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Foreign Ministry denies religious bias in granting entry exemptions

An arriving traveler walks to the COVID-19 testing area at Ben Gurion International Airport on November 28, 2021. (Avshalom Sassoni/Flash90)
An arriving traveler walks to the COVID-19 testing area at Ben Gurion International Airport on November 28, 2021. (Avshalom Sassoni/Flash90)

The Foreign Ministry denies any accusations of religious discrimination in granting exemptions for foreigners to enter the State of Israel during the COVID ban on entry.

Yesterday a spokesman for Christian churches in the Holy Land accused Israel of discriminating against Christian tourists during the normally busy Christmas holiday season.

“These unfounded allegations of discriminatory conduct are outrageous, false and dangerous,” the ministry said in a statement. “We expect religious leaders to not engage in and promote baseless discourse of hatred and incitement that only serve to add fuel to the fire of antisemitism and can lead to violence and cause harm to innocent people.”

A ban on foreign entry was reinstated in Israel at the end of November due to fears of the Omicron variant, and it has been extended until at least December 29. A recent report indicated that an exemption was made for “Jewish tourism” including Birthright groups but not for Christian groups looking to visit for Christmas.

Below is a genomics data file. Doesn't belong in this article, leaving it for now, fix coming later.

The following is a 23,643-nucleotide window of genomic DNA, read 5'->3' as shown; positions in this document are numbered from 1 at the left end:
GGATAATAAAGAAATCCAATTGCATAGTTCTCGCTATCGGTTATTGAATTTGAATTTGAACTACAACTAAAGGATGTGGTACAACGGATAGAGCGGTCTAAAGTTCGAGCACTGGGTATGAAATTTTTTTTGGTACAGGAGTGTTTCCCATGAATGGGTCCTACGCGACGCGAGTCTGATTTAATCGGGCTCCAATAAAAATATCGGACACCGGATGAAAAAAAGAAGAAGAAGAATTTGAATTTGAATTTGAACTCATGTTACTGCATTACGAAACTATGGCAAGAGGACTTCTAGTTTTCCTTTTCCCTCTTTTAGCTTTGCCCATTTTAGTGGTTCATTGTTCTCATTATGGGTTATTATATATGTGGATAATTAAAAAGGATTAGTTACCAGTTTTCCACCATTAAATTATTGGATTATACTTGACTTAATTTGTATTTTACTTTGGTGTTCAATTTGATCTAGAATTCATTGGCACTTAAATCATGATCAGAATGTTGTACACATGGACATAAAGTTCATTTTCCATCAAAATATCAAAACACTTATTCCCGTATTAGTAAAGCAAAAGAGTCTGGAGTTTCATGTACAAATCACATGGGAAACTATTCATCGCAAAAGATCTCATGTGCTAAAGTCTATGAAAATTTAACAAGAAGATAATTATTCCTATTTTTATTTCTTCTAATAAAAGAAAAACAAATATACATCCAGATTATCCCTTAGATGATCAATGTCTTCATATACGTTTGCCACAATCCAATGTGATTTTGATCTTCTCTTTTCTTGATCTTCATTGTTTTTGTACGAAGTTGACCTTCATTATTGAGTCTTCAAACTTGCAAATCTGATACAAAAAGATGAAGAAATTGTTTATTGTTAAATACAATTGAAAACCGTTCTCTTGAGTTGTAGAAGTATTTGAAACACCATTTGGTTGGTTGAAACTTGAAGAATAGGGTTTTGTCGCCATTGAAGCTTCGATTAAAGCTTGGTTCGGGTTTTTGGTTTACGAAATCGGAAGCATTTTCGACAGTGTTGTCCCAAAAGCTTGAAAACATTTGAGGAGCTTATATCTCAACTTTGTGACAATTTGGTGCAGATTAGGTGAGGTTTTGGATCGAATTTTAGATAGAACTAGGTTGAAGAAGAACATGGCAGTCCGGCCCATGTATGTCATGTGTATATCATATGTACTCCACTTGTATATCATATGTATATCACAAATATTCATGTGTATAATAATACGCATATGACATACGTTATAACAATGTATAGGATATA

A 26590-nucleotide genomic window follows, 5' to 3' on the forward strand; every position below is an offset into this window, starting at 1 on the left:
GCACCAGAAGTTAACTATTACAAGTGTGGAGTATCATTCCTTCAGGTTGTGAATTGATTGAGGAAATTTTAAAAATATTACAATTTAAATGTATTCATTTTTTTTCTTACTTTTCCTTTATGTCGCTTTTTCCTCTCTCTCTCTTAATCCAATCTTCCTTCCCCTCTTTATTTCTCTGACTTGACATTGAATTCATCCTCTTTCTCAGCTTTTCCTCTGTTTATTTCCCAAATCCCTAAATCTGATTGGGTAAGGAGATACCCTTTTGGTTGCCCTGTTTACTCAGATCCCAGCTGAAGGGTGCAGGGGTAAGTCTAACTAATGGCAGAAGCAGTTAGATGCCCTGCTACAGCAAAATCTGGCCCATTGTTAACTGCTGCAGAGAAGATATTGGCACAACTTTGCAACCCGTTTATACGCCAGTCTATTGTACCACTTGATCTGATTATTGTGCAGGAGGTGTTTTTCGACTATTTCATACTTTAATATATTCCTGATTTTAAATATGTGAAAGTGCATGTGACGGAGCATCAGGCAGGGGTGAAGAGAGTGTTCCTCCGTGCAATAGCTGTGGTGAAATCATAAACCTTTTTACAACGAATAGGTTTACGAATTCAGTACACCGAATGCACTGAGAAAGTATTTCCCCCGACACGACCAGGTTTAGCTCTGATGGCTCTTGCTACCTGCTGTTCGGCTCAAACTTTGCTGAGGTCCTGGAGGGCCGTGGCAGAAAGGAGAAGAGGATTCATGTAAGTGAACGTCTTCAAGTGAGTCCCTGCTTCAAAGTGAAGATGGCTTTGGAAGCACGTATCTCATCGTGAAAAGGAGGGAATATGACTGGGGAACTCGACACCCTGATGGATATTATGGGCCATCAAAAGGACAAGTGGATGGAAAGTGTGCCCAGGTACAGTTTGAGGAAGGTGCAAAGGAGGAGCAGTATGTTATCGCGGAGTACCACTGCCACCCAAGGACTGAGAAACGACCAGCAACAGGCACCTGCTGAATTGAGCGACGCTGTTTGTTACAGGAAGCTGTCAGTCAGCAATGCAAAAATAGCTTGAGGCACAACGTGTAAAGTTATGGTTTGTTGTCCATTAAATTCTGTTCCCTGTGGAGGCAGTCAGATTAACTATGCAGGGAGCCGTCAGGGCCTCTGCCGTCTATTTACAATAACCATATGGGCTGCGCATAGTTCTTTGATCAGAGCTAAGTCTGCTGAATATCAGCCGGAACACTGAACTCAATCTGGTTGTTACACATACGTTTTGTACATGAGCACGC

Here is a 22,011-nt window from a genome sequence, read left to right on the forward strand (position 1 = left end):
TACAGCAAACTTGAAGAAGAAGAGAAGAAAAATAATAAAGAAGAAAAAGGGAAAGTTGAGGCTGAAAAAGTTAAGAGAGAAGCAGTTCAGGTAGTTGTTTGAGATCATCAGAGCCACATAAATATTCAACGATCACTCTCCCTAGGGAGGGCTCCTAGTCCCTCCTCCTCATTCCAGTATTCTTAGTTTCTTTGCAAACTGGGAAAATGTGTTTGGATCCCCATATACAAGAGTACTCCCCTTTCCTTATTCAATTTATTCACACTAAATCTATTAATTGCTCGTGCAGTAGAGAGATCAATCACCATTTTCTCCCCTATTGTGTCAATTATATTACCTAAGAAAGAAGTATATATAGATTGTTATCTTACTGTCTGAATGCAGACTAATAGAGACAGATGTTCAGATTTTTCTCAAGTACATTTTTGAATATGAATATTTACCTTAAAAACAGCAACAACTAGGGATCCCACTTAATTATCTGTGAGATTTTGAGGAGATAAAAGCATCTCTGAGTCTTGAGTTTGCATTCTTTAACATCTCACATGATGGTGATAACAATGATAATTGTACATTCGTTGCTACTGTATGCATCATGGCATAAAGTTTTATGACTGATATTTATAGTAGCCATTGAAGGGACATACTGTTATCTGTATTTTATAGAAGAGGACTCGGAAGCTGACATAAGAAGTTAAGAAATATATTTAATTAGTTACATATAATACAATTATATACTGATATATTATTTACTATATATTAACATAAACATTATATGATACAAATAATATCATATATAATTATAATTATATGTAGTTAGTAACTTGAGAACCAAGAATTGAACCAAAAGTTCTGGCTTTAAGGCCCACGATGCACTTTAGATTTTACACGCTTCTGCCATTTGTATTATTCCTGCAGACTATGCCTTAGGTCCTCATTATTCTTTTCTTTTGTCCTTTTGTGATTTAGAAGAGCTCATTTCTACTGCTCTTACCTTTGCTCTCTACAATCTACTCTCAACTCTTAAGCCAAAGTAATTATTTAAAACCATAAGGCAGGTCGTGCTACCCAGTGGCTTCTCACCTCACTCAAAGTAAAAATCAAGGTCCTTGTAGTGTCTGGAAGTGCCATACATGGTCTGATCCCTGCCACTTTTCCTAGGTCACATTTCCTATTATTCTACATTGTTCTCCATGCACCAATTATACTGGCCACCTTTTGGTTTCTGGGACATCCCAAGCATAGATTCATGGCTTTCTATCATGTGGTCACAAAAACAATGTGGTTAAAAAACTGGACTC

But the ministry denied the report, saying the exemptions were being granted without any connection to religion.

“The Committee examines each request without bias or discrimination toward any race or religion,” it said. “In recent days, the Exceptions Committee has issued numerous permits, to both Jews and Christians. Some of the approved requests were those that came from the church authorities in Israel, including permits for priests to enter the country for the upcoming Christian holidays.”

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